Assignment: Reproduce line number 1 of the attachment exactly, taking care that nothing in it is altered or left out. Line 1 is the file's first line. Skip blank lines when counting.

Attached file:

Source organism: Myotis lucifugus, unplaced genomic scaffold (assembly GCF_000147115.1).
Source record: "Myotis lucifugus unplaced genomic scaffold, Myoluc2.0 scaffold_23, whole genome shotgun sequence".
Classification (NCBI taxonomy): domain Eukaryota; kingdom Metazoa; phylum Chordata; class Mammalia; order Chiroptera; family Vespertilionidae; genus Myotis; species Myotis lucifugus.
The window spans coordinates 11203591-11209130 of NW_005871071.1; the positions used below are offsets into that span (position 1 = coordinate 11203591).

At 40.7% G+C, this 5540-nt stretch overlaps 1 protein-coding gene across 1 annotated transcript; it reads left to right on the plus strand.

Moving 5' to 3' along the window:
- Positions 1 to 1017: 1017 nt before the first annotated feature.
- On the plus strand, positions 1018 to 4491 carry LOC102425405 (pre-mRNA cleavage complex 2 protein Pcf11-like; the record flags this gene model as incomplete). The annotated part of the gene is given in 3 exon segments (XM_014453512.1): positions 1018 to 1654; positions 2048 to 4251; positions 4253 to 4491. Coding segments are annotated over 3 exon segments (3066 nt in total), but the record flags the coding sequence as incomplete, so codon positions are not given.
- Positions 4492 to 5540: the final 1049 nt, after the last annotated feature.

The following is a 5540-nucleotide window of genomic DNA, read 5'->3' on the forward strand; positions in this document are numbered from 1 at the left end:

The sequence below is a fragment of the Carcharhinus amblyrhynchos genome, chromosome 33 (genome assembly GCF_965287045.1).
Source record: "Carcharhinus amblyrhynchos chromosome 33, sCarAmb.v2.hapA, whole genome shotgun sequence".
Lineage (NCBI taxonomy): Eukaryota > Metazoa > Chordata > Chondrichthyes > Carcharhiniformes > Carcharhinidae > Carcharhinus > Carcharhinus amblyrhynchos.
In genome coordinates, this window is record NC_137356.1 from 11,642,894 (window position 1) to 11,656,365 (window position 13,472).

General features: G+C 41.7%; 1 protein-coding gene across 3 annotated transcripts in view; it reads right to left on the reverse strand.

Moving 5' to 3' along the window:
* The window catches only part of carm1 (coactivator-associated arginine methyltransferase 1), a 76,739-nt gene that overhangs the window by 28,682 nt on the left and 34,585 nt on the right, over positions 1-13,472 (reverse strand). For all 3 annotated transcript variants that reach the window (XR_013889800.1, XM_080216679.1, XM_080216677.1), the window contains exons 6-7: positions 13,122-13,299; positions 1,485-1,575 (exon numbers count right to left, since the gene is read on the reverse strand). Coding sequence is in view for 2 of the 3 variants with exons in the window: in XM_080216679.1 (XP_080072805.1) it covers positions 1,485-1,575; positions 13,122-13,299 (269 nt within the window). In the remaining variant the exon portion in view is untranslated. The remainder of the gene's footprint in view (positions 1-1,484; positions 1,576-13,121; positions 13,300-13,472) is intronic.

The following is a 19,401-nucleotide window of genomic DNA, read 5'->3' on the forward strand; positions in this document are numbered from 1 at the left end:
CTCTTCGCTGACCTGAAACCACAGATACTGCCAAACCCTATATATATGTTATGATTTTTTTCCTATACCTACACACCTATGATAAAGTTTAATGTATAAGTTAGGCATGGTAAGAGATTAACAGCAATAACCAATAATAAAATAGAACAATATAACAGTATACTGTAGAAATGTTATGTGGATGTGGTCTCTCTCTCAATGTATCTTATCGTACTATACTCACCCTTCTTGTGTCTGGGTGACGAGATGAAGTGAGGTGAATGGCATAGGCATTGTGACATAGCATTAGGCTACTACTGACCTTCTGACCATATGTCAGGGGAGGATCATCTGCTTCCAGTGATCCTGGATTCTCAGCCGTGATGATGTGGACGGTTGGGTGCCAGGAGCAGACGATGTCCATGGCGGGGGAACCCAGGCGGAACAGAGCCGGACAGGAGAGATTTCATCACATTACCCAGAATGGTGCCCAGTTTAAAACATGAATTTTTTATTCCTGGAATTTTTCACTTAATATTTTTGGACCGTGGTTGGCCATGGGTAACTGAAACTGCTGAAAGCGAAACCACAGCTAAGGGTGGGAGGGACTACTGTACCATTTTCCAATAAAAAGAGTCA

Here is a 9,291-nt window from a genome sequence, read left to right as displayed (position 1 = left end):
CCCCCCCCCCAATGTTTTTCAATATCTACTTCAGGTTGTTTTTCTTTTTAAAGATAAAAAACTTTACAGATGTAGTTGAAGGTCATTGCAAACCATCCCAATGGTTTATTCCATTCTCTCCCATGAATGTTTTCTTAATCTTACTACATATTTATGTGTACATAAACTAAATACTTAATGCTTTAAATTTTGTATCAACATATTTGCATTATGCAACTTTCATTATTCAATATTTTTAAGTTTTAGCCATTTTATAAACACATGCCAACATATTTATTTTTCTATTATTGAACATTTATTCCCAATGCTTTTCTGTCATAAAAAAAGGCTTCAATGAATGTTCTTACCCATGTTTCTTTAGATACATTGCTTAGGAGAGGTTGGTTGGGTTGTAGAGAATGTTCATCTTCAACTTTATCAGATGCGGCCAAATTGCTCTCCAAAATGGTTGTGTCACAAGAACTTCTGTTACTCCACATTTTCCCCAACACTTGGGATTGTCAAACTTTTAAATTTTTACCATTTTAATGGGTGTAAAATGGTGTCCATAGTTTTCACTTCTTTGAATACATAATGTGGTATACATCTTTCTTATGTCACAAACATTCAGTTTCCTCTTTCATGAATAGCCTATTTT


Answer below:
Source organism: Myotis lucifugus, unplaced genomic scaffold (assembly GCF_000147115.1).